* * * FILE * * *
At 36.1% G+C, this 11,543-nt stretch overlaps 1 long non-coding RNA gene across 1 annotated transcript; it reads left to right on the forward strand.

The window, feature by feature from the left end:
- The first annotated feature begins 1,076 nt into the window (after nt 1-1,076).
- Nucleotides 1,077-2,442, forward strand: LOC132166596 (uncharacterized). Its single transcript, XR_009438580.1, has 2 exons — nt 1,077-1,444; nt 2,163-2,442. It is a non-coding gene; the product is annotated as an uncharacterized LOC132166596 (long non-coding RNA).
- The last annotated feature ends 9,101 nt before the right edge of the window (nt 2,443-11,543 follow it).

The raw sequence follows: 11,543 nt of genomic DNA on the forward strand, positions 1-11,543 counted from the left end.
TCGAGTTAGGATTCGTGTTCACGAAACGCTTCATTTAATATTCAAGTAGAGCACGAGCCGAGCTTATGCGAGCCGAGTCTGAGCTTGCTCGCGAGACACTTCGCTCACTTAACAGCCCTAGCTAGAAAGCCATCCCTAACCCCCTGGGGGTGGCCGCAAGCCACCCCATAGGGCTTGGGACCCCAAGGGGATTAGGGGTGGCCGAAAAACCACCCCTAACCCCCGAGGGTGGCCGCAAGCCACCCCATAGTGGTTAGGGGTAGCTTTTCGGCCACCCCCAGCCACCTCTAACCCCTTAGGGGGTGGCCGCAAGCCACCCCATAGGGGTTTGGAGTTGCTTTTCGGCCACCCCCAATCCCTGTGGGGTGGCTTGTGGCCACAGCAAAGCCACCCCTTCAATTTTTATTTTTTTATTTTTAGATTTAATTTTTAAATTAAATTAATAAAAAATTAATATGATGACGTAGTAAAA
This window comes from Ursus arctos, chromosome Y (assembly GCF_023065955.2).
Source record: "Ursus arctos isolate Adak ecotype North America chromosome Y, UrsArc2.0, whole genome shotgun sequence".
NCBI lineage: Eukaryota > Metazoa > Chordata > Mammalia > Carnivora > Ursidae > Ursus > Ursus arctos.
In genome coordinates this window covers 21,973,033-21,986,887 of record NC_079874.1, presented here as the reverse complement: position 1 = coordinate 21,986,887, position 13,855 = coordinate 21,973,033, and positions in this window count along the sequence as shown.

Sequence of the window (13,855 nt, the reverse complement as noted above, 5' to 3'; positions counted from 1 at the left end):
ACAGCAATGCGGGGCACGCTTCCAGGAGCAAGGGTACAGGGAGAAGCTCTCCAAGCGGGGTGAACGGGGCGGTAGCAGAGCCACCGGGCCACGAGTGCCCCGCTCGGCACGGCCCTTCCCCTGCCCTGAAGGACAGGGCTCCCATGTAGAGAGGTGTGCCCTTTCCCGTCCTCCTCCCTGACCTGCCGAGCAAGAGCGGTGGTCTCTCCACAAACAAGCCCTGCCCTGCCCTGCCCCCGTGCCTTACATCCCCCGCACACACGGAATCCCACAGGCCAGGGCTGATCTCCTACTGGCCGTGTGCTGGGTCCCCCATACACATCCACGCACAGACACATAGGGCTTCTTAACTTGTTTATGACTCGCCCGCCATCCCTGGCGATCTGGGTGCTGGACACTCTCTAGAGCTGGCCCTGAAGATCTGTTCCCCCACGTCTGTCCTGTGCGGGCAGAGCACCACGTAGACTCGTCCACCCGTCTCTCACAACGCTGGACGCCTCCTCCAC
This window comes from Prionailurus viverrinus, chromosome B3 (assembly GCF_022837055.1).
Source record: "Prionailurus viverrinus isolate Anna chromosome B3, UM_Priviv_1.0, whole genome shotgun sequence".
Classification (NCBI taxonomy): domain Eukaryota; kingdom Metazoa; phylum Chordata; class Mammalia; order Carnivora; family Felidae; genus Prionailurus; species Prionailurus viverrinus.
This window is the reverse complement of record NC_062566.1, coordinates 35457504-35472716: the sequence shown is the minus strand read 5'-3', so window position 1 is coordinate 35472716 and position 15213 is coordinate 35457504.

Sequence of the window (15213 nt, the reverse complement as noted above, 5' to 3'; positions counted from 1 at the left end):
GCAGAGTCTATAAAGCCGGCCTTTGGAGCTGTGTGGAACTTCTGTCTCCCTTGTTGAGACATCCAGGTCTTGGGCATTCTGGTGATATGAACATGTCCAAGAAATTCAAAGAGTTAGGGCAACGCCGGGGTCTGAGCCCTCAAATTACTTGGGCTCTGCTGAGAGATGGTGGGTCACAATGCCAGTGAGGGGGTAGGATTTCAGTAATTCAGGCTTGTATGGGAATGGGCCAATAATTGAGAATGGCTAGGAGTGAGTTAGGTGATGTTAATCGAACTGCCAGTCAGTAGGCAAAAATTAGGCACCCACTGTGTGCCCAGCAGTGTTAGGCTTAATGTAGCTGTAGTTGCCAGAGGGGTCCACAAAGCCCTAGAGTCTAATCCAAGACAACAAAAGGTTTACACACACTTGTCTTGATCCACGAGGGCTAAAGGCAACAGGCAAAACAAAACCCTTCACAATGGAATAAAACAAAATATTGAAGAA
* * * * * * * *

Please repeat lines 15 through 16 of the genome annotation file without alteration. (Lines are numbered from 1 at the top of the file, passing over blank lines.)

Source record: "Prionailurus viverrinus isolate Anna chromosome B3, UM_Priviv_1.0, whole genome shotgun sequence".
Classification (NCBI taxonomy): domain Eukaryota; kingdom Metazoa; phylum Chordata; class Mammalia; order Carnivora; family Felidae; genus Prionailurus; species Prionailurus viverrinus.